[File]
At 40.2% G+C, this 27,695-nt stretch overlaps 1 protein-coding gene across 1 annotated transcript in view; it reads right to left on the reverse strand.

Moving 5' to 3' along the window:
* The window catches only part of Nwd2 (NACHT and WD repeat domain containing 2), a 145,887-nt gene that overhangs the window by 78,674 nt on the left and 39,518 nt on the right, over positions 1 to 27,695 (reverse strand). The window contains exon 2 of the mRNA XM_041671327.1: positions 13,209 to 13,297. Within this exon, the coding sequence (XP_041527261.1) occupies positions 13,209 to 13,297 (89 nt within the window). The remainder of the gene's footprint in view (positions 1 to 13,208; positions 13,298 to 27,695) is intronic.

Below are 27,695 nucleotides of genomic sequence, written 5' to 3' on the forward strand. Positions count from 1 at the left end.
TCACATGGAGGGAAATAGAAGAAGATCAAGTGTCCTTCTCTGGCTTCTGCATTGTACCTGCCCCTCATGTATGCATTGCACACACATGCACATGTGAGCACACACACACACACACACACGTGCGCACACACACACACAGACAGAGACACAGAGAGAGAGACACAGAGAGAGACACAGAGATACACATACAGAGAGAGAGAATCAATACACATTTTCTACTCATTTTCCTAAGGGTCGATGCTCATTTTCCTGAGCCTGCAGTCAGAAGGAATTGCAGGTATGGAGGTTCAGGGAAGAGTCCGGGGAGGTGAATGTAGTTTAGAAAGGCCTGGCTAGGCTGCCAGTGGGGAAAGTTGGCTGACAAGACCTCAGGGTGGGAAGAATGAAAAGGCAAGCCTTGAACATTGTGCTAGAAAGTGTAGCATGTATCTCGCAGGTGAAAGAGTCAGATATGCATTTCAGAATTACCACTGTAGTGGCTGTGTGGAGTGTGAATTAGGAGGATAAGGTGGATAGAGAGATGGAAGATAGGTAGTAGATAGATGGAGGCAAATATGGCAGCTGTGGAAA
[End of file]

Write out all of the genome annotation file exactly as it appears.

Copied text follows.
At 40.2% G+C, this 27,695-nt stretch overlaps 1 protein-coding gene across 1 annotated transcript in view; it reads right to left on the reverse strand.

Moving 5' to 3' along the window:
* The window catches only part of Nwd2 (NACHT and WD repeat domain containing 2), a 145,887-nt gene that overhangs the window by 78,674 nt on the left and 39,518 nt on the right, over positions 1 to 27,695 (reverse strand). The window contains exon 2 of the mRNA XM_041671327.1: positions 13,209 to 13,297. Within this exon, the coding sequence (XP_041527261.1) occupies positions 13,209 to 13,297 (89 nt within the window). The remainder of the gene's footprint in view (positions 1 to 13,208; positions 13,298 to 27,695) is intronic.

Below are 27,695 nucleotides of genomic sequence, written 5' to 3' on the forward strand. Positions count from 1 at the left end.
TCACATGGAGGGAAATAGAAGAAGATCAAGTGTCCTTCTCTGGCTTCTGCATTGTACCTGCCCCTCATGTATGCATTGCACACACATGCACATGTGAGCACACACACACACACACACACGTGCGCACACACACACACAGACAGAGACACAGAGAGAGAGACACAGAGAGAGACACAGAGATACACATACAGAGAGAGAGAATCAATACACATTTTCTACTCATTTTCCTAAGGGTCGATGCTCATTTTCCTGAGCCTGCAGTCAGAAGGAATTGCAGGTATGGAGGTTCAGGGAAGAGTCCGGGGAGGTGAATGTAGTTTAGAAAGGCCTGGCTAGGCTGCCAGTGGGGAAAGTTGGCTGACAAGACCTCAGGGTGGGAAGAATGAAAAGGCAAGCCTTGAACATTGTGCTAGAAAGTGTAGCATGTATCTCGCAGGTGAAAGAGTCAGATATGCATTTCAGAATTACCACTGTAGTGGCTGTGTGGAGTGTGAATTAGGAGGATAAGGTGGATAGAGAGATGGAAGATAGGTAGTAGATAGATGGAGGCAAATATGGCAGCTGTGGAAA